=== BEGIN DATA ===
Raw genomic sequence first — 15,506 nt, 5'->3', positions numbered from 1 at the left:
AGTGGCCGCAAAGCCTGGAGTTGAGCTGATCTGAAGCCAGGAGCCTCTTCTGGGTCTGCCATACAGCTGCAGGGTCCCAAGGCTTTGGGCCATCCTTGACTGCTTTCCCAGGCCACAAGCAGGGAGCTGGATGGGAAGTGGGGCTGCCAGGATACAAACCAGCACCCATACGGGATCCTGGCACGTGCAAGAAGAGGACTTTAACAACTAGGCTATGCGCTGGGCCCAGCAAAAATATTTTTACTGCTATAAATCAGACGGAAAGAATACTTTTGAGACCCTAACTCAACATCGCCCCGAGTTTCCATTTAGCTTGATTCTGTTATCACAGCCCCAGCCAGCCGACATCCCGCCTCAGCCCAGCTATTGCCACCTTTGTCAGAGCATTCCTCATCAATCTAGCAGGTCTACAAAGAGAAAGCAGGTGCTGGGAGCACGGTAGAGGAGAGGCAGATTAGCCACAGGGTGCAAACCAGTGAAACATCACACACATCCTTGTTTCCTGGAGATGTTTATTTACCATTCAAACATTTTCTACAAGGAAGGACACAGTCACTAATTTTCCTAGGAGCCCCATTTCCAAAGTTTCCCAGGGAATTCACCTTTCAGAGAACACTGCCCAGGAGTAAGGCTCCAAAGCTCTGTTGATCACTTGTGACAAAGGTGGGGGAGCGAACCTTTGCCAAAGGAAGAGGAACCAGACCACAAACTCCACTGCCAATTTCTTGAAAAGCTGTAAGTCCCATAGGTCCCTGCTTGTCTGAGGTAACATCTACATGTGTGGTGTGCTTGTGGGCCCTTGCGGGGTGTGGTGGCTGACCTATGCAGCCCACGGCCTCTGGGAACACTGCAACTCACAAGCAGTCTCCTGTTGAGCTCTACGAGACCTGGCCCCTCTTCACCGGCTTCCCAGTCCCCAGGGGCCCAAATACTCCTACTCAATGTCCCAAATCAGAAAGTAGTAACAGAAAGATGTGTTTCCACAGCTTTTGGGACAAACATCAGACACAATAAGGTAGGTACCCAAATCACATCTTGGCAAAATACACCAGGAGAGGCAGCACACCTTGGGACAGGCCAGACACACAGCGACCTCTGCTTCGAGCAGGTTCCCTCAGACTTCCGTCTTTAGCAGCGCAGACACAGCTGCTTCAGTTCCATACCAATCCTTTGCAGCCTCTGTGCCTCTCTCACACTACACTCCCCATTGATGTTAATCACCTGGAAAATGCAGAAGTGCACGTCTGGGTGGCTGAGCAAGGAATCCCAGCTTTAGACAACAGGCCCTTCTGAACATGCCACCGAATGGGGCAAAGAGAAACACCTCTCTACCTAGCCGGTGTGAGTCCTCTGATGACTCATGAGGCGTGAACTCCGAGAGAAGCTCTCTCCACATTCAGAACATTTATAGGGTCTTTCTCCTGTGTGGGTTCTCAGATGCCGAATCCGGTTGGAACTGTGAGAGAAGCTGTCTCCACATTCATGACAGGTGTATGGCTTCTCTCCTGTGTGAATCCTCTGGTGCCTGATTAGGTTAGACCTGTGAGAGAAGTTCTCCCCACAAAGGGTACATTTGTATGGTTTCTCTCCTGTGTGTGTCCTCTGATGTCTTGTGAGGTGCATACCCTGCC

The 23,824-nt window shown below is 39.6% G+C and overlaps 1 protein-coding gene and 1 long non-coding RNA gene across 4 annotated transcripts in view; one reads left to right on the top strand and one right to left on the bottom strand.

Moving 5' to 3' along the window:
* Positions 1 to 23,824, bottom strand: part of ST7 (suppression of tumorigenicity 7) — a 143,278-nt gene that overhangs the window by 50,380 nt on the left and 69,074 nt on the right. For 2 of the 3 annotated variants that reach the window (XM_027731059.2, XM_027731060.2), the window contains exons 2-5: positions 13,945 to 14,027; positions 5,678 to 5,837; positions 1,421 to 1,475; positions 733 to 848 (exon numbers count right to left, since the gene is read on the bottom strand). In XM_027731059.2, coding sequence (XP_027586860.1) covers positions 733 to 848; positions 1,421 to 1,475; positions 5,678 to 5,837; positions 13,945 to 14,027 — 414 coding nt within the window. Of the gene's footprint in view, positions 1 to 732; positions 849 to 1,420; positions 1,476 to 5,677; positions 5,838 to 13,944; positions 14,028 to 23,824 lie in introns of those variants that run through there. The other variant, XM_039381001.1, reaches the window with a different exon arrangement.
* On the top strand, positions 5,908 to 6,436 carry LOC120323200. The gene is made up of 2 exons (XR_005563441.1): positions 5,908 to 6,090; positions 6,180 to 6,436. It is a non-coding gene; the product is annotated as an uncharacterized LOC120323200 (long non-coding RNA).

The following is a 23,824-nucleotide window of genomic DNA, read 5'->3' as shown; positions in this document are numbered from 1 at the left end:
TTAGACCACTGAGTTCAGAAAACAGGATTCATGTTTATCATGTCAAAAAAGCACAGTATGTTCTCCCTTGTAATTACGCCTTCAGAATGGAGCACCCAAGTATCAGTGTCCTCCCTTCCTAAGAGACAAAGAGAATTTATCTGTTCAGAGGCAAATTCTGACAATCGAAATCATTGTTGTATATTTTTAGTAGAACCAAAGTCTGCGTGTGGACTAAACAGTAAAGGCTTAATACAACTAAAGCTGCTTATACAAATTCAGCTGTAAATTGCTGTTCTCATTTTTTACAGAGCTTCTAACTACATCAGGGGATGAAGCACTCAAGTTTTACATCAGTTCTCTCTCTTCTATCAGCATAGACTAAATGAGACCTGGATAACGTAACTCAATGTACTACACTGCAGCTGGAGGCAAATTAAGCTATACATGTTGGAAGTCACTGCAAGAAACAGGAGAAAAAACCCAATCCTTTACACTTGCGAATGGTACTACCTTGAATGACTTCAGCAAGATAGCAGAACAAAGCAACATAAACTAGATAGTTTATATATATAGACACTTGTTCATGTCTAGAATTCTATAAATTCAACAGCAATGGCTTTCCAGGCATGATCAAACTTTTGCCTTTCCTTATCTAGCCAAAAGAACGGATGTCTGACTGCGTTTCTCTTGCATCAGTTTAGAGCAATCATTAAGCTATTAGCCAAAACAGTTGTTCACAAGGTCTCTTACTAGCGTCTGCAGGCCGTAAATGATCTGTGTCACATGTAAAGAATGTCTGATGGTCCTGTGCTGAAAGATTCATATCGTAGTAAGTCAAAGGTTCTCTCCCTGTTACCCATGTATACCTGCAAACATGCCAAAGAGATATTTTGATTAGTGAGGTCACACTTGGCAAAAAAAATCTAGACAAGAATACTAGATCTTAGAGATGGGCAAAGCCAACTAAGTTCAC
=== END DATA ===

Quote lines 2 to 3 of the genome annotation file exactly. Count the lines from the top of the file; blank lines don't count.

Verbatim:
AGTGGCCGCAAAGCCTGGAGTTGAGCTGATCTGAAGCCAGGAGCCTCTTCTGGGTCTGCCATACAGCTGCAGGGTCCCAAGGCTTTGGGCCATCCTTGACTGCTTTCCCAGGCCACAAGCAGGGAGCTGGATGGGAAGTGGGGCTGCCAGGATACAAACCAGCACCCATACGGGATCCTGGCACGTGCAAGAAGAGGACTTTAACAACTAGGCTATGCGCTGGGCCCAGCAAAAATATTTTTACTGCTATAAATCAGACGGAAAGAATACTTTTGAGACCCTAACTCAACATCGCCCCGAGTTTCCATTTAGCTTGATTCTGTTATCACAGCCCCAGCCAGCCGACATCCCGCCTCAGCCCAGCTATTGCCACCTTTGTCAGAGCATTCCTCATCAATCTAGCAGGTCTACAAAGAGAAAGCAGGTGCTGGGAGCACGGTAGAGGAGAGGCAGATTAGCCACAGGGTGCAAACCAGTGAAACATCACACACATCCTTGTTTCCTGGAGATGTTTATTTACCATTCAAACATTTTCTACAAGGAAGGACACAGTCACTAATTTTCCTAGGAGCCCCATTTCCAAAGTTTCCCAGGGAATTCACCTTTCAGAGAACACTGCCCAGGAGTAAGGCTCCAAAGCTCTGTTGATCACTTGTGACAAAGGTGGGGGAGCGAACCTTTGCCAAAGGAAGAGGAACCAGACCACAAACTCCACTGCCAATTTCTTGAAAAGCTGTAAGTCCCATAGGTCCCTGCTTGTCTGAGGTAACATCTACATGTGTGGTGTGCTTGTGGGCCCTTGCGGGGTGTGGTGGCTGACCTATGCAGCCCACGGCCTCTGGGAACACTGCAACTCACAAGCAGTCTCCTGTTGAGCTCTACGAGACCTGGCCCCTCTTCACCGGCTTCCCAGTCCCCAGGGGCCCAAATACTCCTACTCAATGTCCCAAATCAGAAAGTAGTAACAGAAAGATGTGTTTCCACAGCTTTTGGGACAAACATCAGACACAATAAGGTAGGTACCCAAATCACATCTTGGCAAAATACACCAGGAGAGGCAGCACACCTTGGGACAGGCCAGACACACAGCGACCTCTGCTTCGAGCAGGTTCCCTCAGACTTCCGTCTTTAGCAGCGCAGACACAGCTGCTTCAGTTCCATACCAATCCTTTGCAGCCTCTGTGCCTCTCTCACACTACACTCCCCATTGATGTTAATCACCTGGAAAATGCAGAAGTGCACGTCTGGGTGGCTGAGCAAGGAATCCCAGCTTTAGACAACAGGCCCTTCTGAACATGCCACCGAATGGGGCAAAGAGAAACACCTCTCTACCTAGCCGGTGTGAGTCCTCTGATGACTCATGAGGCGTGAACTCCGAGAGAAGCTCTCTCCACATTCAGAACATTTATAGGGTCTTTCTCCTGTGTGGGTTCTCAGATGCCGAATCCGGTTGGAACTGTGAGAGAAGCTGTCTCCACATTCATGACAGGTGTATGGCTTCTCTCCTGTGTGAATCCTCTGGTGCCTGATTAGGTTAGACCTGTGAGAGAAGTTCTCCCCACAAAGGGTACATTTGTATGGTTTCTCTCCTGTGTGTGTCCTCTGATGTCTTGTGAGGTGCATACCCTGCC

The 23,824-nt window shown below is 39.6% G+C and overlaps 1 protein-coding gene and 1 long non-coding RNA gene across 4 annotated transcripts in view; one reads left to right on the top strand and one right to left on the bottom strand.